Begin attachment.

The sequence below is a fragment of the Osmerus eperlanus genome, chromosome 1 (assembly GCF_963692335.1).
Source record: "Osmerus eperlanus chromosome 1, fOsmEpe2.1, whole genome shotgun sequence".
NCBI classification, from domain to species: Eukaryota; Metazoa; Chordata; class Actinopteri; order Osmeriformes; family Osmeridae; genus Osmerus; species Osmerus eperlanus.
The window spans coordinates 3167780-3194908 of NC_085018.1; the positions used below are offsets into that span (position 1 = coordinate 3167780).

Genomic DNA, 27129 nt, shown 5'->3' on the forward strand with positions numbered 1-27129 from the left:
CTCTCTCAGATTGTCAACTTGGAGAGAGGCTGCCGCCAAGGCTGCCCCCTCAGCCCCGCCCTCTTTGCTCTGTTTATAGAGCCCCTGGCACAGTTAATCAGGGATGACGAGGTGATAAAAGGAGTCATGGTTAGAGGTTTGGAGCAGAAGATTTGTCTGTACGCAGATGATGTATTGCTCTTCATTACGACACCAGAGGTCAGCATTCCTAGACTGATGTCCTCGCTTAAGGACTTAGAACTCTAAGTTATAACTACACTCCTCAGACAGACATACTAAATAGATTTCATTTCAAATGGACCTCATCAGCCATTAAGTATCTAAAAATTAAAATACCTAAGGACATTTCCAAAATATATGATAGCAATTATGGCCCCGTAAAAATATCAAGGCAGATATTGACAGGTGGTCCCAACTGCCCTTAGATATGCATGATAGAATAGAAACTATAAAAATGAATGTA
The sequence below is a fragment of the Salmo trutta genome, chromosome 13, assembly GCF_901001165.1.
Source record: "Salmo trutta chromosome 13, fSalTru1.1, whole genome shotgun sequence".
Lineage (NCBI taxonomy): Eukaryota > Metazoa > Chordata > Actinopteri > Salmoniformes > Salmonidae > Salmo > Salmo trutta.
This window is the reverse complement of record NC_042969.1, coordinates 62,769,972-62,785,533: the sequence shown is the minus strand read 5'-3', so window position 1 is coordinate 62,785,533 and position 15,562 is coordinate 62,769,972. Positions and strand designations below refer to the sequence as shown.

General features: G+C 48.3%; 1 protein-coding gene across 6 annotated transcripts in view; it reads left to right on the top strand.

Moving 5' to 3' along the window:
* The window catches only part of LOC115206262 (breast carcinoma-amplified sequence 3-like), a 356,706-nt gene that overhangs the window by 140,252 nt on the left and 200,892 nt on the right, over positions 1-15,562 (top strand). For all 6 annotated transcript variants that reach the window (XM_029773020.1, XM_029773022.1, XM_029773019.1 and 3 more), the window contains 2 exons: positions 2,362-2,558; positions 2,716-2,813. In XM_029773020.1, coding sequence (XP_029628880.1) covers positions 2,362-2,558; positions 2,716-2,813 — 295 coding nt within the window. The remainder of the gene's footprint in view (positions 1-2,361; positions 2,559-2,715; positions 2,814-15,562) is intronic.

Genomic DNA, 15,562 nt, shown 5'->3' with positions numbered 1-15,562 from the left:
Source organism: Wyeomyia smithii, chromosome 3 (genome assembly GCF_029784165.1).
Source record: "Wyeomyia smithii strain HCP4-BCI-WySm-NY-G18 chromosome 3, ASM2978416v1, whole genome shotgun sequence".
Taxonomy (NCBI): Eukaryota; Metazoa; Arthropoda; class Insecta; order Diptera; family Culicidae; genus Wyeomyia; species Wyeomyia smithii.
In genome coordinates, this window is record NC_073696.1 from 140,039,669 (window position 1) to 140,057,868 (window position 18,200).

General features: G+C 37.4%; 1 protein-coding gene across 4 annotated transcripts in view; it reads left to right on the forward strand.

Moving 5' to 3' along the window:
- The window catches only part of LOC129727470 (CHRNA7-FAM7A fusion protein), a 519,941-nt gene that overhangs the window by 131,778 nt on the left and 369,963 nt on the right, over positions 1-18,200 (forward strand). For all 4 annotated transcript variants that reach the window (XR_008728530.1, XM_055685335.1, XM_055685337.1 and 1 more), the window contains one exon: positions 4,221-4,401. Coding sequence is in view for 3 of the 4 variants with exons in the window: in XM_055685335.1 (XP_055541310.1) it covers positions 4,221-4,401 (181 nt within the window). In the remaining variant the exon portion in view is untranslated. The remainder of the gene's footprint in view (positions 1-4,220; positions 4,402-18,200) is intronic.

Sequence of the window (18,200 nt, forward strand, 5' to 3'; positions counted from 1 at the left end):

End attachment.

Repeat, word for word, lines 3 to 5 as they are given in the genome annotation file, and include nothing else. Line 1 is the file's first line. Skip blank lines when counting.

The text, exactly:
NCBI classification, from domain to species: Eukaryota; Metazoa; Chordata; class Actinopteri; order Osmeriformes; family Osmeridae; genus Osmerus; species Osmerus eperlanus.
The window spans coordinates 3167780-3194908 of NC_085018.1; the positions used below are offsets into that span (position 1 = coordinate 3167780).

Genomic DNA, 27129 nt, shown 5'->3' on the forward strand with positions numbered 1-27129 from the left: